The benefits, the drawbacks and where we currently stand: Could a fan shareholding work at Sunderland AFC?
After this week’s confirmation from the Red & White Army that they were taking the first steps towards becoming a Supporters’ Trust - which would enable them to purchase shares in the Black Cats in the future, should the opportunity arise - fans have been left curious as to the benefits and potential drawbacks of fans taking a shareholding in their club.
Could it be a potential option for the Black Cats? We take a look:
THE CURRENT SITUATION
Sunderland are, of course, currently owned in their entirety by Madrox Partners. Within that group, Stewart Donald holds a shareholding of 74 per cent, Juan Sartori owns 20 per cent and Charlie Methven holds six per cent.
Currently, supporters hold no shares in the football club - but a growing number of clubs are beginning to have an element of a supporter shareholding in their overall ownership structure.
While some clubs, such as Exeter City, are completely owned by supporters, a number of others - such as Wycombe Wanderers and Carlisle United - see Supporters’ Trusts take a smaller percentage of the club’s ownership, typically around 25 per cent.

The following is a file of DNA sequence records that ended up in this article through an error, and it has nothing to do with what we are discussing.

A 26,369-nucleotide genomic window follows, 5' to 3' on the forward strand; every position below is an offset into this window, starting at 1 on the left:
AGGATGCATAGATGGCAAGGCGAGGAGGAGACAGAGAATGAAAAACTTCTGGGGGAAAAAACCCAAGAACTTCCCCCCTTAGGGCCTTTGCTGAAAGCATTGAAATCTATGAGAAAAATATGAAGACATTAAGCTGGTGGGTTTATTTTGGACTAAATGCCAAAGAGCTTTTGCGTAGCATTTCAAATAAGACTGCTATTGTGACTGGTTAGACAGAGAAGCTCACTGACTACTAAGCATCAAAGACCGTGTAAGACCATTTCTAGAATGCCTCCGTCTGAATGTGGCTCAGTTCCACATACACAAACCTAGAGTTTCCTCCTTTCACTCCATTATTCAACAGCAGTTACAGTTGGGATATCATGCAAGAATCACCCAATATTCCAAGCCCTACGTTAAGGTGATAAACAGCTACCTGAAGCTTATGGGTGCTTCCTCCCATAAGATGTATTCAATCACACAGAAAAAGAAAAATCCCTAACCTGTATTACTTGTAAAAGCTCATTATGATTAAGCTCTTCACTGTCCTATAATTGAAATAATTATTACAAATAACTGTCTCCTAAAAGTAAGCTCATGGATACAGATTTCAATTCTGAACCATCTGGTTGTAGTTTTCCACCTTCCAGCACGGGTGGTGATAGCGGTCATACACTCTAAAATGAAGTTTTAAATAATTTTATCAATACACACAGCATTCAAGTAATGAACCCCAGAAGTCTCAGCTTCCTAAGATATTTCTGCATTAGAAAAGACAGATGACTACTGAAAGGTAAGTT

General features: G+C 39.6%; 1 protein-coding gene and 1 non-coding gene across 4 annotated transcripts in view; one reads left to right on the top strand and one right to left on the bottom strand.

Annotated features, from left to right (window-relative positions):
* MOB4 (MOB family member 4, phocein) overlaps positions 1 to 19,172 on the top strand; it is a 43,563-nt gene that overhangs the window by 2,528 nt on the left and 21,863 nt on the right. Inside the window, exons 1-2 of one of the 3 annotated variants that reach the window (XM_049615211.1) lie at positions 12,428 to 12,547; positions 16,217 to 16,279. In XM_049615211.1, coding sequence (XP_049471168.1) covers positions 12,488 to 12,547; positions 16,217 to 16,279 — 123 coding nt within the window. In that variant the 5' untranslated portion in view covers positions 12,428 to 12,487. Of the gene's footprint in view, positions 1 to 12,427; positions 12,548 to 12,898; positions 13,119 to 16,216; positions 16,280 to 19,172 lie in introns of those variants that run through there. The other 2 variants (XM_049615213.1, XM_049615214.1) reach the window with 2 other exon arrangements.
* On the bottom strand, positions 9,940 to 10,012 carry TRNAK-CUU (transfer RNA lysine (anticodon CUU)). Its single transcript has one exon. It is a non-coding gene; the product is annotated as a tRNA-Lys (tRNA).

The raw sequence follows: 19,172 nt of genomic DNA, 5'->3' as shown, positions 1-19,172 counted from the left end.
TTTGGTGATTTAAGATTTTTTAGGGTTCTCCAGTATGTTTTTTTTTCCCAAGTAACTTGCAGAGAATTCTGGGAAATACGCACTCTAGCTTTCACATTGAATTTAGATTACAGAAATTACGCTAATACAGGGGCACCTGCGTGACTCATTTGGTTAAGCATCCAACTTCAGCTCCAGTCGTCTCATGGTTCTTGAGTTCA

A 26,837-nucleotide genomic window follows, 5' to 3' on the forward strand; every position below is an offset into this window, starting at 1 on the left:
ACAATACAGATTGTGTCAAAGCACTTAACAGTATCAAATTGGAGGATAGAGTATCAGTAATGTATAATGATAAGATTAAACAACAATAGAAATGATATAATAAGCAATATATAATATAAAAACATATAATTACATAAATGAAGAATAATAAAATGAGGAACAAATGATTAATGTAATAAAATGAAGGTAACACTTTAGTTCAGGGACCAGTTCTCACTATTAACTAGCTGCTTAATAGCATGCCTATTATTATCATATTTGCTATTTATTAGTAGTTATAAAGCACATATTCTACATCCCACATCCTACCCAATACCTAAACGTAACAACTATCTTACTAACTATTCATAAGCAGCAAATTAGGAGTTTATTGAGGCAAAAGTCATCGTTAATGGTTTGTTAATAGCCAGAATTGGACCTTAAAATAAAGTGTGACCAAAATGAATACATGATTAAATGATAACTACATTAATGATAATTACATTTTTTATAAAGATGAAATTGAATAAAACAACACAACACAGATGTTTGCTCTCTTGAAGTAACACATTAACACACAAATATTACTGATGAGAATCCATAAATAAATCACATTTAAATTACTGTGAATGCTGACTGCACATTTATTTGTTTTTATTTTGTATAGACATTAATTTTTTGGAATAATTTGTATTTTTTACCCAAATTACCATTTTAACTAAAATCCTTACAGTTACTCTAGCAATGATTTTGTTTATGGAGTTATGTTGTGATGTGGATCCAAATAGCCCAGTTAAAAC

Football finance expert Kieran Maguire, of the University of Liverpool, says the model is one with its merits.
“I think it can work,” he told the Echo.
“It's part of the democratisation of the game. Exeter have been successful, but I think we'd all agree they're on a different scale to Sunderland, and Motherwell up in Scotland have been very successful too.”
There are, of course, a number of crucial benefits to supporters taking a shareholding in their football club.
According to Maguire, it could help correct some of the issues which have irked supporters over recent years.
“It would allow supporters’ voices to be heard,” he explained.
“It would improve communication links and it would improve the governance of the club - all of which are issues which have not been helped over the last few years and have led to a toxic relationship.”
But perhaps the key benefit to a supporter shareholding is the crucial veto they possess. This is more prevalent at clubs where supporters hold a majority share, but can still prove key when a minority stake is taken too.
It essentially ensures that supporters have a key say in what happens at their football club - especially when there are big investment and takeover decisions on the horizon.
The best example in recent years is seen at Portsmouth who, after their well-documented financial issues, were fully-owned by their supporters.
That was until 2017, when the Portsmouth Supporters Trust sold the club to former Disney CEO Michael Eisner and his Tornate group.
But before the deal could be sanctioned, fans were able to vote on Eisner’s proposals. Had they felt his bid wasn’t in the best interests of the football club, they could have blocked the takeover.
As it was, they agreed to the deal and Portsmouth have continued to grow.